Robert Earl Burton founded The Fellowship of Friends in the San Francisco Bay Area in 1970. Burton modeled his own group after that of Alex Horn, loosely borrowing from the Fourth Way teachings of Gurdjieff and Ouspensky. In recent years, the Fellowship has cast its net more broadly, embracing any spiritual tradition that includes (or can be interpreted to include) the notion of "presence."

The Fellowship of Friends exhibits the hallmarks of a "doomsday religious cult," wherein Burton exercises absolute authority, and demands loyalty and obedience. He warns that his is the only path to consciousness and eternal life. Invoking his gift of prophecy, he has over the years prepared his flock for great calamities (e.g. a depression in 1984, the fall of California in 1998, nuclear holocaust in 2006, and most recently the October 2018 "Fall of California Redux.")

According to Burton, Armageddon still looms in our future and when it finally arrives, non-believers shall perish while, through the direct intervention and guidance from 44 angels (recently expanded to 81 angels, including himself and his divine father, Leonardo da Vinci), Burton and his followers shall be spared, founding a new and more perfect civilization. Read more about the blog.

Presented in a reverse chronology, the Fellowship's history may be navigated via the "Blog Archive" located in the sidebar below.

Tuesday, November 9, 2004

The Culting of Brands: Turn Your Customers Into True Believers

When a member of a cult or a cult brand makes a commitment to the cult or cult brand, they're investing a huge amount. They're often giving up, often for brand cults, their family, their time, their money, their reputation. It's a massive, massive cost -- not just money cost -- to join the cult. That feeling or that investment must be felt to be reciprocated by the people who run the cult. There must be feeling amongst the membership that the people who run the cult feel as committed to them as they are committed to the cult. If there's any inequality in that sense of responsibility, the cult will break apart, often violently. For example, in one cult I investigated called the Fellowship of Friends in California, a classic cult based on the teachings of [Peter] Ouspensky, people gave up their whole lives and lived in a commune to follow [Robert Earl] Burton. Burton was then accused of molesting some of his followers and embezzling money. The moment that was discovered, that lack of trust was revealed, that lack of commitment was exposed, the cult began to disintegrate.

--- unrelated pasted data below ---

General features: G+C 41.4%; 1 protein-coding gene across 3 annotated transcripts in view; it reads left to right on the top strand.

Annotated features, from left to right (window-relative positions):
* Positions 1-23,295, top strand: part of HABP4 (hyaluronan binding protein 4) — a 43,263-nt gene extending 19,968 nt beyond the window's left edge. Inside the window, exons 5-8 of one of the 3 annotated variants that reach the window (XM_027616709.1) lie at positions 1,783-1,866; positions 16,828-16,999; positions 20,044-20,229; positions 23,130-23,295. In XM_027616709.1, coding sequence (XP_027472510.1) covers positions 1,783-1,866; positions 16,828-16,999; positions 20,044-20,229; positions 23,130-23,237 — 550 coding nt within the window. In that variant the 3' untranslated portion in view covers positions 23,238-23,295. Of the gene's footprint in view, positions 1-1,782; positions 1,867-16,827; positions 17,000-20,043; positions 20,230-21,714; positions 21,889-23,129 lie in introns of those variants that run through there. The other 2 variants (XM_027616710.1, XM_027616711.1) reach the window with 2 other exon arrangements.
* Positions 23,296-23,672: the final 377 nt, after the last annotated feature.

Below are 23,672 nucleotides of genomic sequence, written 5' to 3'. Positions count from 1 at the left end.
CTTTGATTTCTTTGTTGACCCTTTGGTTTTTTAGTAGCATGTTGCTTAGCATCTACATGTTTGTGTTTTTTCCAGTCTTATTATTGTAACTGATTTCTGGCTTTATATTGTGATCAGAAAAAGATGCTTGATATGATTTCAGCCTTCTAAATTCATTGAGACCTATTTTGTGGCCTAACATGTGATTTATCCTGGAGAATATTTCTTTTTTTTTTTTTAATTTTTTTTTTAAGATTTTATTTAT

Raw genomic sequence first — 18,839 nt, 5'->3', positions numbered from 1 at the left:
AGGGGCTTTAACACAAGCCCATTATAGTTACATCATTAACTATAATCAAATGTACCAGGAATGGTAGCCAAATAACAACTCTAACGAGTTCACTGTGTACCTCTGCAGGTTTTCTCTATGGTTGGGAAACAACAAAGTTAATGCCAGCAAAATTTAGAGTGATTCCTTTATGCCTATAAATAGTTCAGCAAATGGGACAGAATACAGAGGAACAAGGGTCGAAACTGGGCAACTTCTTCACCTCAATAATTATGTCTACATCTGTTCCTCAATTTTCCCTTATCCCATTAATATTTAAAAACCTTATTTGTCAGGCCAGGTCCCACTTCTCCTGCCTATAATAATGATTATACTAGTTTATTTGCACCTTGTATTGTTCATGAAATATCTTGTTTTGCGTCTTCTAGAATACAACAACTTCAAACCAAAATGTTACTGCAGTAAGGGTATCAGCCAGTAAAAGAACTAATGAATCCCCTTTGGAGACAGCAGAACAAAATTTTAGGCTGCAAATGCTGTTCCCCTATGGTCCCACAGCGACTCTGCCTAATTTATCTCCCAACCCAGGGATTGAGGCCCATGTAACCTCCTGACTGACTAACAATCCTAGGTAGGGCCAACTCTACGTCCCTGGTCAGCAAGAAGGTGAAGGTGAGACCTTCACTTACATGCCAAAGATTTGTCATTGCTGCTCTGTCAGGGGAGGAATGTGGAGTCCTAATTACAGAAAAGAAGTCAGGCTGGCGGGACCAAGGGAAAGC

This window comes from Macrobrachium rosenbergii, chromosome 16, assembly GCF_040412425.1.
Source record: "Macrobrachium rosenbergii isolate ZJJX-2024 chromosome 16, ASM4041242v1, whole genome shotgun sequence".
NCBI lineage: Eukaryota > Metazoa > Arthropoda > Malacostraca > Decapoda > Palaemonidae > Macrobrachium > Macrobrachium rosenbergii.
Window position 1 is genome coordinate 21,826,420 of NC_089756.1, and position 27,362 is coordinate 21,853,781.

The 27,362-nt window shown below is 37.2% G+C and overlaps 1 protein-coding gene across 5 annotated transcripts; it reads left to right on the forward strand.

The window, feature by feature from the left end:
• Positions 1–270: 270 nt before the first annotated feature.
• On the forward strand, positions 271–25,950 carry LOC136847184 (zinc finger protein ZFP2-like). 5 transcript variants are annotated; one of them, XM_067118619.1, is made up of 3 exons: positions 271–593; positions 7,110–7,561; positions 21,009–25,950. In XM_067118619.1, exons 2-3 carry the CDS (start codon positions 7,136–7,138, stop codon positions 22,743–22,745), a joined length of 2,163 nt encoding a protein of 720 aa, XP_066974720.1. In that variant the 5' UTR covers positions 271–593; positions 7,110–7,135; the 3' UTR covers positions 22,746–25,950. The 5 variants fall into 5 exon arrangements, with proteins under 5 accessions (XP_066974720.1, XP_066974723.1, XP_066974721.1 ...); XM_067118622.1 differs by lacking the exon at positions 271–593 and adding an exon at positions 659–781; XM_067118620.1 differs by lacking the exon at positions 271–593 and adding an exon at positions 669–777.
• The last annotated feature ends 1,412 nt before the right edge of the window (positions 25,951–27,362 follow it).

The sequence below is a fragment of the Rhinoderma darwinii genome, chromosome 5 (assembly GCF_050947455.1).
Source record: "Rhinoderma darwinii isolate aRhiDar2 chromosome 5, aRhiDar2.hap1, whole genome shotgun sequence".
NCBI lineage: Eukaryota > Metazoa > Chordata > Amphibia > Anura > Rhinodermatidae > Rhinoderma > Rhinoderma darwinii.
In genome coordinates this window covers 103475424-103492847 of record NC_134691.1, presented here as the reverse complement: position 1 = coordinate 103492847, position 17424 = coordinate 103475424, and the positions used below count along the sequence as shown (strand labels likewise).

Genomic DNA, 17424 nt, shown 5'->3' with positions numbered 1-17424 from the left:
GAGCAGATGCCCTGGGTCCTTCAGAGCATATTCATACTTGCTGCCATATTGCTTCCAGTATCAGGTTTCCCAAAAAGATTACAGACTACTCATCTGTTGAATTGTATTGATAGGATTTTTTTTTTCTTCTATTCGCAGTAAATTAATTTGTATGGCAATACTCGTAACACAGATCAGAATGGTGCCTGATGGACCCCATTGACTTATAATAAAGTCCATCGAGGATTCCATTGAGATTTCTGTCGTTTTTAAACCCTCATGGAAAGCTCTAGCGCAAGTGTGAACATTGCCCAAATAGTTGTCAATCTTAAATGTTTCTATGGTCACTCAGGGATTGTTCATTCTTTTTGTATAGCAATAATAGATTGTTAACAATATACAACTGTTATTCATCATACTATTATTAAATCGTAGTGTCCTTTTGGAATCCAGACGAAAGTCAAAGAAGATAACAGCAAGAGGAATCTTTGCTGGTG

Similarly, The Body Shop crashed from its dizzying heights in the mid-'80s when there was one small article that then became widely distributed that essentially [said] The Body Shop was a lie; that its ingredients weren't all natural; that they weren't harvested from the mountains of the Himalayas; that, in fact, Anita Roddick had ripped off the whole idea from a friend of hers. In other words, for all the high-mindedness and all of the very laudable meaning system of honesty that Anita Roddick had created, she basically let down her membership. She lied to them. And the membership drifted away, at least the committed members.

- Douglas Atkin, author of The Culting of Brands: Turn Your Customers Into True Believers (excerpt from interview linked below)

"Ames Gilbert" wrote on the Fellowship of Friends Discussion blog, July 29, 2008:

Here is a great PBS (Public Broadcasting Service in the U.S.A.) interview in 2004 with a person who has been in advertising for his entire adult career. He talks about the similarities between brands and cults, the good and the bad, and how marketers use this knowledge of human psychology. There is a brief mention of the Fellowship of Friends and Robert Earl Burton as an example.

Interview with Douglas Atkin